Phone : 443-692-7685

Baltimore, Maryland Wrongful Termination Defense Attorney for Employers

Firing employees is sometimes the hardest part of owning and operating a business. Understanding the relationship between an employer and the employee, and when the employer can legally end that relationship, can be extremely complex. Especially today, in a culture where many people instantly resort to threatening lawsuits when they feel wronged, threats of wrongful termination lawsuits can be a huge hassle for small and medium businesses alike.

Whether a former employee is threatening a wrongful termination lawsuit or has already filed the case, talk to an attorney. Many employers who attempt to handle wrongful termination claims on their own do not fully understand their nor the employee’s rights. This can often lead to unnecessary settlements or additional petty or wrongful acts. Baltimore employment lawyers at The Law Practice of Ken C. Gauvey can take your case and help you keep wrongful termination claims from letting your business suffer.

Baltimore Wrongful Termination Defense Attorneys

Baltimore Wrongful Termination Law

Understanding when you can legally fire an employee is crucial. Sometimes the type of employee you are dealing with makes all the difference regarding what the law allows you to do. Many things are always wrong and can put your business in trouble, such as firing an employee for refusing sexual advances or refusing to break the law upon your request. Other reasons for termination are completely valid for some types of employees.

Most employees in Maryland are “at-will” employees. At-will employees have no contract that controls their employer-employee relationship. This allows a lot of freedom, for both employee and employer. Because there is no contract, at-will employees are free to quit whenever they want. On the other side, employers can fire at-will employees for any legal reason – or for no reason.

Baltimore Business Law Attorney

If you do have a contract with an employee, you are required to follow that contract. This means that if the contract requires some process or warnings before firing an employee, you are held to those standards. Additionally, if the contract only allows firing “for-cause” or lists particular reasons, you may be held to that contract. Even some employee handbooks may count as a contract, even without an explicit contract. However, any firing that follows the contract should be upheld, with no grounds for a wrongful termination dispute.

There are reasons for firing someone that might be illegal, regardless of whether they are at-will or contract employees. Most of these are governed by federal laws, such as:

  • Title VII of the Civil Rights Act of 1964 (“Title VII”)
  • Age Discrimination in Employment Act (ADEA)
  • The Americans with Disabilities Act (ADA)
  • Equal Pay Act
  • Pregnancy Discrimination Act
  • Fair Labor Standards Act
  • Family Medical Leave Act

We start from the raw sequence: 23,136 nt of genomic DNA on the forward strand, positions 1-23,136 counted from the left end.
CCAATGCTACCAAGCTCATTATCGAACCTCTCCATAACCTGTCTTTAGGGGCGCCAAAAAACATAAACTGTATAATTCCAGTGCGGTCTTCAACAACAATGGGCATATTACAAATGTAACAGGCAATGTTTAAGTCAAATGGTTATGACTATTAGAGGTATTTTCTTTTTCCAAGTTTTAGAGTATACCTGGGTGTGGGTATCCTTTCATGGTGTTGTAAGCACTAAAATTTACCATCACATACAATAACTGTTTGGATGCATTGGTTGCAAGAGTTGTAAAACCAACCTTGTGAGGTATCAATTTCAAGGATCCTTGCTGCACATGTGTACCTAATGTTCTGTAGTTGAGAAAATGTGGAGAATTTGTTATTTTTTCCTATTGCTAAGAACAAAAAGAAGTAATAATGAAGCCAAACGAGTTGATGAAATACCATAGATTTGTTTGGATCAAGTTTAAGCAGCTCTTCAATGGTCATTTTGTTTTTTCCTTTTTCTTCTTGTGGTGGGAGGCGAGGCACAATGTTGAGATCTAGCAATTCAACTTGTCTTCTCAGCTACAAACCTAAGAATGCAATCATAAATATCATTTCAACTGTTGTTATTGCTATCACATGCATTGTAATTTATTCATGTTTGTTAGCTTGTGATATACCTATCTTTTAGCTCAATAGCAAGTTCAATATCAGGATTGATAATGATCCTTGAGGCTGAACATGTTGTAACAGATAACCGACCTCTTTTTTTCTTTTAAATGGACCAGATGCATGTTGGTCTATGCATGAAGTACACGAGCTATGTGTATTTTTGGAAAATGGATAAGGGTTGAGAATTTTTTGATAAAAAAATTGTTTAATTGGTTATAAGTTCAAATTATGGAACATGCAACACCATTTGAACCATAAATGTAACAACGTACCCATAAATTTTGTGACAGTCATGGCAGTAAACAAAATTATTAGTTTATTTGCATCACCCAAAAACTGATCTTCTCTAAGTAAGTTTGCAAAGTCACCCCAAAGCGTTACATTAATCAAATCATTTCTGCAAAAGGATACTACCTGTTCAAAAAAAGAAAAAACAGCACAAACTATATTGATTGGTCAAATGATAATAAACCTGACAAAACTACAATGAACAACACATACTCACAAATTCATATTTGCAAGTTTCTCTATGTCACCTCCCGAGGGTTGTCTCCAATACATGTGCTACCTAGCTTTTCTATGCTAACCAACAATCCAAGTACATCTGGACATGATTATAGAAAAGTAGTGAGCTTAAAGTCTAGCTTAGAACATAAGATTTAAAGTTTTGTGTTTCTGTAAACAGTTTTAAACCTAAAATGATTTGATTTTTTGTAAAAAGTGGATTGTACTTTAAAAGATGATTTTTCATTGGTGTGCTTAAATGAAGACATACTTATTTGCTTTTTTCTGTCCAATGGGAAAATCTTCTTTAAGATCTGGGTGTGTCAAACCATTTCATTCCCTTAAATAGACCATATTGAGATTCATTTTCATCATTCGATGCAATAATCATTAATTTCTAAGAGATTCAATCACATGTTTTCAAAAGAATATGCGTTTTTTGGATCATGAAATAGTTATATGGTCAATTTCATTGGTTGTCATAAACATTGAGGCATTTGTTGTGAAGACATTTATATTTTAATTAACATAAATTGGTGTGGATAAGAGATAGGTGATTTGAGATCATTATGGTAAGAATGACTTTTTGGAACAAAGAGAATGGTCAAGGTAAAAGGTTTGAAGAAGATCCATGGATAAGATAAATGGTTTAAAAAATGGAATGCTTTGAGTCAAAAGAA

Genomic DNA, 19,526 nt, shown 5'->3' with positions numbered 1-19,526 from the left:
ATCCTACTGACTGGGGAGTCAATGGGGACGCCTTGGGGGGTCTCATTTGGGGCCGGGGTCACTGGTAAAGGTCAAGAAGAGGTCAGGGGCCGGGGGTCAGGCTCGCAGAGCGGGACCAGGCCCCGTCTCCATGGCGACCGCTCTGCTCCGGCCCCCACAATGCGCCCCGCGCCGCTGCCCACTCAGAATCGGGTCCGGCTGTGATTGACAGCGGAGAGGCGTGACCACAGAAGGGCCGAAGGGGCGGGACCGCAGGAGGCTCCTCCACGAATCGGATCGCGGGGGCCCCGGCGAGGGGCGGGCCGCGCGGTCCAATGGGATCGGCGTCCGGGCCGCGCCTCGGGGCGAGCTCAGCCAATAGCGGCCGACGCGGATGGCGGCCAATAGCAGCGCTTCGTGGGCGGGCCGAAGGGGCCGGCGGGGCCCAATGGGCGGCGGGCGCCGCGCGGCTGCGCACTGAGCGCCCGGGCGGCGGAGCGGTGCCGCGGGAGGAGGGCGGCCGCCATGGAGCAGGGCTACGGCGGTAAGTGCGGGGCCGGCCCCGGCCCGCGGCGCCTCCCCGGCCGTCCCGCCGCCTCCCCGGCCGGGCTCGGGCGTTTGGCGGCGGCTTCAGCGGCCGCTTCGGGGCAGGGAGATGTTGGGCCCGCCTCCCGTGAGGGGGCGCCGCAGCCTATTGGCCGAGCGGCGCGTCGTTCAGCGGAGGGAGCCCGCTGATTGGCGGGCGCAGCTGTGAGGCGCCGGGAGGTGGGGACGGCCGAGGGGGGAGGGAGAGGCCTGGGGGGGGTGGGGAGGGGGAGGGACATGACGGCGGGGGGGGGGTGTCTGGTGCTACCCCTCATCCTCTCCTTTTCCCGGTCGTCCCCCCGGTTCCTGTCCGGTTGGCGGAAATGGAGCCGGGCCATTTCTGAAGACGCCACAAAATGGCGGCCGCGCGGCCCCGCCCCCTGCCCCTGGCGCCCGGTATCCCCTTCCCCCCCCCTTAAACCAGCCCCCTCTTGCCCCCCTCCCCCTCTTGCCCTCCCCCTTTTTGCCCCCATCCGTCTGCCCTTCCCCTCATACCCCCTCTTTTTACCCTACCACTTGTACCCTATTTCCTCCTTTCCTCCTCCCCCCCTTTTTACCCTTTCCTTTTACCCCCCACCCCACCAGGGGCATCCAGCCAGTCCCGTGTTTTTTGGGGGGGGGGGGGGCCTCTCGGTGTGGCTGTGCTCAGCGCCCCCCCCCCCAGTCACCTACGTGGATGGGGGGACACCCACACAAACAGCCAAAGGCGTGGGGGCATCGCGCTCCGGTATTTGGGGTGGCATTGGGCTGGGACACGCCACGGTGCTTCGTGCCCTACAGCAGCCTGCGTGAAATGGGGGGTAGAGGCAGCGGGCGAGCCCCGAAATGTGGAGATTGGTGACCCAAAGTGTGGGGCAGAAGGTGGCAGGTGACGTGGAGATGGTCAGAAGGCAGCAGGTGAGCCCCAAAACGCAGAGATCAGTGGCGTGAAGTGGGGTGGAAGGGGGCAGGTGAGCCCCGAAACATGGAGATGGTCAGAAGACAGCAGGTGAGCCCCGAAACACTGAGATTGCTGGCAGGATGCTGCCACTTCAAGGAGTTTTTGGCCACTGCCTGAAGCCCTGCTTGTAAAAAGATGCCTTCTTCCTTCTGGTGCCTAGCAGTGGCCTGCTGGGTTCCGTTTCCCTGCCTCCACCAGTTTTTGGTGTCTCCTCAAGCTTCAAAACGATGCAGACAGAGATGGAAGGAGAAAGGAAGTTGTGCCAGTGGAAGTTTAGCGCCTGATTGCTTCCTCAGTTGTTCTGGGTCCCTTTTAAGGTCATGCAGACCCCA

These and many other federal and state laws make it illegal to discriminate on certain grounds. It also makes it illegal to fire employees for requesting things they are entitled to, like equal pay or maternity leave.

Employment Discrimination and its Defenses

Many claims of wrongful termination, whether they are justified or not, are often based on discrimination claims. Many former employees who threaten or actually file wrongful termination lawsuits claim to be fired for discriminatory reasons. In order to win those cases, the former employee needs proof of discrimination.

Employment discrimination comes in many forms. Because of the federal laws listed above, it is illegal to fire someone based on their actual (or perceived):

  • Age,
  • Disability,
  • National origin,
  • Race,
  • Religion, or
  • Sex.

There are other grounds for discrimination that are barred under federal law. In addition, Maryland makes it illegal to discriminate based on sexual orientation, gender identity, or marital status.

Many claims of discrimination are frivolous, and used by disgruntled former employees to get revenge. There are many, justified reasons to fire employees, such as:

  • A track record of insubordination,
  • Lateness,
  • Poor work product,
  • Poor work ethic,
  • Poor communication,
  • Loss or mishandling of company funds,
  • Other concerns with work performance.

If the termination was justified by one of these or another reason, then it was clearly not discriminatory.

Maryland Business and Corporate Attorney

In cases where the termination was based on a discriminatory reason, there may be circumstances that still justify the firing. For instance, if an employee was fired because of their age or disability, it may be because they can no longer physically perform job-related tasks. While there may be options to re-assign the employee, if their age or disability creates unnecessary risks or expense to reassign them, their termination might be legal. Always talk to an attorney if you are considering firing someone because of a discriminatory reason. While there are often exceptions that permit the firing, there may be other options to offer a retirement package or otherwise come to an agreement.

Baltimore Employer Defense Attorney

If your business is facing claims of wrongful termination, talk to an attorney. The Law Practice of Ken C. Gauvey represents small and medium businesses in the Baltimore, Maryland area. Ken fights to protect his clients’ businesses and their day-to-day operations. If you are considering terminating a difficult employee, or a former employee has threatened or filed wrongful termination claims, talk to an attorney. Call 433-692-7685 today for a complimentary consultation on your case.